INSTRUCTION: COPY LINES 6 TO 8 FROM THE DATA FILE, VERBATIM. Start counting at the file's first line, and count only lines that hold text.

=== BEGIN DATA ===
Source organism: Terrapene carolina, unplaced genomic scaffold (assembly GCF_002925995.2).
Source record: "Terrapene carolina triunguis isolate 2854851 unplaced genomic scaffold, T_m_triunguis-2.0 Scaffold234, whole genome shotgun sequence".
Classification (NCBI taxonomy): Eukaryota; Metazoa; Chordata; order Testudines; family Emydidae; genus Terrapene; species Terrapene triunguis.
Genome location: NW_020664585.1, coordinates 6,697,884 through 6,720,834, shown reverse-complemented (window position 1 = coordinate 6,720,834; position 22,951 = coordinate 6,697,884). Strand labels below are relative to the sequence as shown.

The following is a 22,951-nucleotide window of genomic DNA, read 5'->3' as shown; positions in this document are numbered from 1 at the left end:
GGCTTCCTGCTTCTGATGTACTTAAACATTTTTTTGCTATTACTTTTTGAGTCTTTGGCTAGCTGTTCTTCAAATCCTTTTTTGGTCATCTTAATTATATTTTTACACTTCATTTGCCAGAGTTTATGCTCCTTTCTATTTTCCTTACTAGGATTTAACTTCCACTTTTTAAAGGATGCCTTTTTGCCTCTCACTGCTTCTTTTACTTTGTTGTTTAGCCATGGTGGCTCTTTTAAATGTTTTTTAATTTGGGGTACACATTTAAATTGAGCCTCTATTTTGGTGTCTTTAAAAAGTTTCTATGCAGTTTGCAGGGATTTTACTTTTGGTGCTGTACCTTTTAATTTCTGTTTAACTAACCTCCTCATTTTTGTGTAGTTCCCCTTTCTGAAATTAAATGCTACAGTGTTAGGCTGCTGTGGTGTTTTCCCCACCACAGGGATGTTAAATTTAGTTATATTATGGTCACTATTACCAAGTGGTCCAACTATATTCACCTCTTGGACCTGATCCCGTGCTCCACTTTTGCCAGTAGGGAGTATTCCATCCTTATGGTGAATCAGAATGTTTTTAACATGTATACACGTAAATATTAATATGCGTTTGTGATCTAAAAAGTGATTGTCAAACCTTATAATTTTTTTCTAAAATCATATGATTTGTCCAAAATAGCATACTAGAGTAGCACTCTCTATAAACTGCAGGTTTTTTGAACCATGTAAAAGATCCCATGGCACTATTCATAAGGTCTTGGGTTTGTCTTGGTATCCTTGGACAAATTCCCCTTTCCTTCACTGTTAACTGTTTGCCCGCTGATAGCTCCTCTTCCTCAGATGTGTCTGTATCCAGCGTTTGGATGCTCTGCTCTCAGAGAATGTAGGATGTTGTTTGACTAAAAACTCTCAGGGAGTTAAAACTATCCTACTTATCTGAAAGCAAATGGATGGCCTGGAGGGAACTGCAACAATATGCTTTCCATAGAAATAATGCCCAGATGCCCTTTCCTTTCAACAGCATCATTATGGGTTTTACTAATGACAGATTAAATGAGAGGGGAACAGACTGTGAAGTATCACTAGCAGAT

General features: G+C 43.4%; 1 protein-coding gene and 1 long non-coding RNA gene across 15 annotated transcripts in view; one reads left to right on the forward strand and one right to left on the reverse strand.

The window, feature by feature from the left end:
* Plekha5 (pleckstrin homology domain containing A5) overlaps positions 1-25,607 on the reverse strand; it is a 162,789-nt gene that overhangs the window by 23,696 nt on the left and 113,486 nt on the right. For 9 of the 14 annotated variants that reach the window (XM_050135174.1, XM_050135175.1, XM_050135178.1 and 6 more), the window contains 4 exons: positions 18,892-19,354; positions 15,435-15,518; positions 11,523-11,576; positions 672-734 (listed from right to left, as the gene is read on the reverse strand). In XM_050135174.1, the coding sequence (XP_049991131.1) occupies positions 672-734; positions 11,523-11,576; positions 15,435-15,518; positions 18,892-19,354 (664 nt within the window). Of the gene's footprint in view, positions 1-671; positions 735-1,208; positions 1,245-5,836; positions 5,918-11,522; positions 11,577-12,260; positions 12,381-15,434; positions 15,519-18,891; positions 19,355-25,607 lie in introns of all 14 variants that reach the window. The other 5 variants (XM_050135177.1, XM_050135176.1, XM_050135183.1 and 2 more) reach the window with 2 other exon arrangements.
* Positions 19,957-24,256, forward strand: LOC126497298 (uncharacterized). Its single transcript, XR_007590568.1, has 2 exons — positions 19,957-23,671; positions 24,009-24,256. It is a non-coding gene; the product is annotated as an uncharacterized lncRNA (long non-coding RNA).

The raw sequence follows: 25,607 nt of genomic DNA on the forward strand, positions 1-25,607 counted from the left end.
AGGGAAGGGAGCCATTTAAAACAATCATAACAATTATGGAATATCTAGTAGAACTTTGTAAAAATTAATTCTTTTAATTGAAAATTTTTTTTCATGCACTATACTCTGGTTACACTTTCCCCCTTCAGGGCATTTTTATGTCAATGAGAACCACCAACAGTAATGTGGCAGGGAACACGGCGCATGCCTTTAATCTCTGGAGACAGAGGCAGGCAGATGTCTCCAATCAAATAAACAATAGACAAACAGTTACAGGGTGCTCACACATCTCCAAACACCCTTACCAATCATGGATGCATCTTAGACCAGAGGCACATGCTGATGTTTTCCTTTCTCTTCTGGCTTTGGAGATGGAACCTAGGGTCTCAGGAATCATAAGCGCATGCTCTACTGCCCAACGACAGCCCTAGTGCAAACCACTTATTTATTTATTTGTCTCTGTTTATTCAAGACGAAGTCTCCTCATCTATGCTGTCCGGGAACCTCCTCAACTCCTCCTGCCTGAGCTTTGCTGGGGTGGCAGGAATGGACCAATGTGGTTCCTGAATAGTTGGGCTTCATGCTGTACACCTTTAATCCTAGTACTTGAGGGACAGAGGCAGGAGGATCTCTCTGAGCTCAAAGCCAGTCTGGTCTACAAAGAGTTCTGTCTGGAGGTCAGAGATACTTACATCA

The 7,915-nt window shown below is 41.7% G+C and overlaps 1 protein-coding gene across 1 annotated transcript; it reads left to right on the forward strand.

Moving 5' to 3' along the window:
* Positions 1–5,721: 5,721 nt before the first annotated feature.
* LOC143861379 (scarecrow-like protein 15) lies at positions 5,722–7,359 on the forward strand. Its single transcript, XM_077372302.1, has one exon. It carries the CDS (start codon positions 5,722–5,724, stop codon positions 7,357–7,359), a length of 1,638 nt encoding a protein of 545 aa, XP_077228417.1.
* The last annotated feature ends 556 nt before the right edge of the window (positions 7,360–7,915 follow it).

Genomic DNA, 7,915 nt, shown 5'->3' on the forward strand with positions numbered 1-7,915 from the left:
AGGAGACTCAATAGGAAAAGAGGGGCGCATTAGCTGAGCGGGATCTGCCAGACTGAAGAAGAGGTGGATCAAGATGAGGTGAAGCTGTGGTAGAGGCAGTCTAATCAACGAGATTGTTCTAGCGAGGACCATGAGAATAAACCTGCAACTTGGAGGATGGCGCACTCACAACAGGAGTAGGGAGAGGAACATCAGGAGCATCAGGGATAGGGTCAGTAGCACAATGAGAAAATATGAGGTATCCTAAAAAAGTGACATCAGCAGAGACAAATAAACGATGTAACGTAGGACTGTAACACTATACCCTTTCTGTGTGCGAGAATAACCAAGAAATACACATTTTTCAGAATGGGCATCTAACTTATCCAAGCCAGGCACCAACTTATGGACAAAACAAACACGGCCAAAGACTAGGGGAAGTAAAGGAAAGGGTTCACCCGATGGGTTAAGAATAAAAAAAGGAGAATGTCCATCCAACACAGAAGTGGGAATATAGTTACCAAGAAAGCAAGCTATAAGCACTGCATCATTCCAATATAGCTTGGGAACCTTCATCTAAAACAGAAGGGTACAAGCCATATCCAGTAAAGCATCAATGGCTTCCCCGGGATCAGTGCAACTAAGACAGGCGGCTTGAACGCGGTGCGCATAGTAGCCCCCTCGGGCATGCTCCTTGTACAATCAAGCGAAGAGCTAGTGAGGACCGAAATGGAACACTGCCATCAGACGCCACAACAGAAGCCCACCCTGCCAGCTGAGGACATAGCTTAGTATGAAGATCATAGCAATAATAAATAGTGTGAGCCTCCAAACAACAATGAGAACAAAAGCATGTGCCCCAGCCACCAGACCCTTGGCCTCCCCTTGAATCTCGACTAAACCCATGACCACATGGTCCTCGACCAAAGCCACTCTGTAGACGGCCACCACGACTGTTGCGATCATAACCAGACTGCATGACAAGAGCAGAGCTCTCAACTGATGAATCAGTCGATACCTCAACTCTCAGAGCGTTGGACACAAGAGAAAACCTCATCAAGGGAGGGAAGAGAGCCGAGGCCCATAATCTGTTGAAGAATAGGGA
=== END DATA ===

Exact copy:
GGCTTCCTGCTTCTGATGTACTTAAACATTTTTTTGCTATTACTTTTTGAGTCTTTGGCTAGCTGTTCTTCAAATCCTTTTTTGGTCATCTTAATTATATTTTTACACTTCATTTGCCAGAGTTTATGCTCCTTTCTATTTTCCTTACTAGGATTTAACTTCCACTTTTTAAAGGATGCCTTTTTGCCTCTCACTGCTTCTTTTACTTTGTTGTTTAGCCATGGTGGCTCTTTTAAATGTTTTTTAATTTGGGGTACACATTTAAATTGAGCCTCTATTTTGGTGTCTTTAAAAAGTTTCTATGCAGTTTGCAGGGATTTTACTTTTGGTGCTGTACCTTTTAATTTCTGTTTAACTAACCTCCTCATTTTTGTGTAGTTCCCCTTTCTGAAATTAAATGCTACAGTGTTAGGCTGCTGTGGTGTTTTCCCCACCACAGGGATGTTAAATTTAGTTATATTATGGTCACTATTACCAAGTGGTCCAACTATATTCACCTCTTGGACCTGATCCCGTGCTCCACTTTTGCCAGTAGGGAGTATTCCATCCTTATGGTGAATCAGAATGTTTTTAACATGTATACACGTAAATATTAATATGCGTTTGTGATCTAAAAAGTGATTGTCAAACCTTATAATTTTTTTCTAAAATCATATGATTTGTCCAAAATAGCATACTAGAGTAGCACTCTCTATAAACTGCAGGTTTTTTGAACCATGTAAAAGATCCCATGGCACTATTCATAAGGTCTTGGGTTTGTCTTGGTATCCTTGGACAAATTCCCCTTTCCTTCACTGTTAACTGTTTGCCCGCTGATAGCTCCTCTTCCTCAGATGTGTCTGTATCCAGCGTTTGGATGCTCTGCTCTCAGAGAATGTAGGATGTTGTTTGACTAAAAACTCTCAGGGAGTTAAAACTATCCTACTTATCTGAAAGCAAATGGATGGCCTGGAGGGAACTGCAACAATATGCTTTCCATAGAAATAATGCCCAGATGCCCTTTCCTTTCAACAGCATCATTATGGGTTTTACTAATGACAGATTAAATGAGAGGGGAACAGACTGTGAAGTATCACTAGCAGAT

General features: G+C 43.4%; 1 protein-coding gene and 1 long non-coding RNA gene across 15 annotated transcripts in view; one reads left to right on the forward strand and one right to left on the reverse strand.

The window, feature by feature from the left end: